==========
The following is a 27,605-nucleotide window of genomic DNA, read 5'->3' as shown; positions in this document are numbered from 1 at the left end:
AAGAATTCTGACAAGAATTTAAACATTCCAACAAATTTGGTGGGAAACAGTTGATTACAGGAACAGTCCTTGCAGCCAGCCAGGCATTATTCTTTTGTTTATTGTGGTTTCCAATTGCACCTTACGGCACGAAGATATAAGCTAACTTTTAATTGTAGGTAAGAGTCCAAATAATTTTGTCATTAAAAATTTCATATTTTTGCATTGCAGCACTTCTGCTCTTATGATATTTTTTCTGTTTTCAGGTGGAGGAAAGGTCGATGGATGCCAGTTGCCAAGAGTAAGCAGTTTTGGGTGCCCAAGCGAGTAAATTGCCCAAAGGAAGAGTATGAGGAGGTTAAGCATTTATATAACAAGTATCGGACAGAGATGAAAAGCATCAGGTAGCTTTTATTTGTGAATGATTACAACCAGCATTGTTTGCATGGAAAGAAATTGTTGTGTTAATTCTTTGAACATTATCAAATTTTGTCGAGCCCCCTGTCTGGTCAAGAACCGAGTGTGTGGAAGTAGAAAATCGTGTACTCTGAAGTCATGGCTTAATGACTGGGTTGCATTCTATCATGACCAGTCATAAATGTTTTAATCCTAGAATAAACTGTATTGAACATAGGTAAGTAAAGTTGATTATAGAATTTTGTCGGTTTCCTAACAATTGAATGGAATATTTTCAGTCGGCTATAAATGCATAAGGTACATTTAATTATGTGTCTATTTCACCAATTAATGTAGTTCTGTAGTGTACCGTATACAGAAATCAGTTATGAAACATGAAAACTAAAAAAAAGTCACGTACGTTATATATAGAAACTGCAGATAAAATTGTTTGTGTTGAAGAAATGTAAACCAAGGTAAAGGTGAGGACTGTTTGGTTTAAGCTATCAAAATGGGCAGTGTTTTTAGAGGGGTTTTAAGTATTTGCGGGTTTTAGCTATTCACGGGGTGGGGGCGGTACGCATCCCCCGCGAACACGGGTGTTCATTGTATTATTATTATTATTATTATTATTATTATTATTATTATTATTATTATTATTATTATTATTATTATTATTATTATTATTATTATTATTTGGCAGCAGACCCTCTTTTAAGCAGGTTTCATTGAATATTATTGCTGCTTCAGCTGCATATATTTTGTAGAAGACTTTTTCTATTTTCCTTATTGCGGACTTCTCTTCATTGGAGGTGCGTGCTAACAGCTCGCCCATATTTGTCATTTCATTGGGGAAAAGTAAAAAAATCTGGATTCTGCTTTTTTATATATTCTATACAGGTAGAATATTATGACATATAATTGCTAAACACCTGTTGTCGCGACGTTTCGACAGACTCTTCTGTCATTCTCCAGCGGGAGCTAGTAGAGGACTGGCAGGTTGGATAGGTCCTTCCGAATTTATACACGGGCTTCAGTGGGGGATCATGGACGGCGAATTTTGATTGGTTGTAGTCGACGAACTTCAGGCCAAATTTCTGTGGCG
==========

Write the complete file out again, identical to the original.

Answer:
The following is a 27,605-nucleotide window of genomic DNA, read 5'->3' as shown; positions in this document are numbered from 1 at the left end:
AAGAATTCTGACAAGAATTTAAACATTCCAACAAATTTGGTGGGAAACAGTTGATTACAGGAACAGTCCTTGCAGCCAGCCAGGCATTATTCTTTTGTTTATTGTGGTTTCCAATTGCACCTTACGGCACGAAGATATAAGCTAACTTTTAATTGTAGGTAAGAGTCCAAATAATTTTGTCATTAAAAATTTCATATTTTTGCATTGCAGCACTTCTGCTCTTATGATATTTTTTCTGTTTTCAGGTGGAGGAAAGGTCGATGGATGCCAGTTGCCAAGAGTAAGCAGTTTTGGGTGCCCAAGCGAGTAAATTGCCCAAAGGAAGAGTATGAGGAGGTTAAGCATTTATATAACAAGTATCGGACAGAGATGAAAAGCATCAGGTAGCTTTTATTTGTGAATGATTACAACCAGCATTGTTTGCATGGAAAGAAATTGTTGTGTTAATTCTTTGAACATTATCAAATTTTGTCGAGCCCCCTGTCTGGTCAAGAACCGAGTGTGTGGAAGTAGAAAATCGTGTACTCTGAAGTCATGGCTTAATGACTGGGTTGCATTCTATCATGACCAGTCATAAATGTTTTAATCCTAGAATAAACTGTATTGAACATAGGTAAGTAAAGTTGATTATAGAATTTTGTCGGTTTCCTAACAATTGAATGGAATATTTTCAGTCGGCTATAAATGCATAAGGTACATTTAATTATGTGTCTATTTCACCAATTAATGTAGTTCTGTAGTGTACCGTATACAGAAATCAGTTATGAAACATGAAAACTAAAAAAAAGTCACGTACGTTATATATAGAAACTGCAGATAAAATTGTTTGTGTTGAAGAAATGTAAACCAAGGTAAAGGTGAGGACTGTTTGGTTTAAGCTATCAAAATGGGCAGTGTTTTTAGAGGGGTTTTAAGTATTTGCGGGTTTTAGCTATTCACGGGGTGGGGGCGGTACGCATCCCCCGCGAACACGGGTGTTCATTGTATTATTATTATTATTATTATTATTATTATTATTATTATTATTATTATTATTATTATTATTATTATTATTATTATTATTATTATTATTTGGCAGCAGACCCTCTTTTAAGCAGGTTTCATTGAATATTATTGCTGCTTCAGCTGCATATATTTTGTAGAAGACTTTTTCTATTTTCCTTATTGCGGACTTCTCTTCATTGGAGGTGCGTGCTAACAGCTCGCCCATATTTGTCATTTCATTGGGGAAAAGTAAAAAAATCTGGATTCTGCTTTTTTATATATTCTATACAGGTAGAATATTATGACATATAATTGCTAAACACCTGTTGTCGCGACGTTTCGACAGACTCTTCTGTCATTCTCCAGCGGGAGCTAGTAGAGGACTGGCAGGTTGGATAGGTCCTTCCGAATTTATACACGGGCTTCAGTGGGGGATCATGGACGGCGAATTTTGATTGGTTGTAGTCGACGAACTTCAGGCCAAATTTCTGTGGCG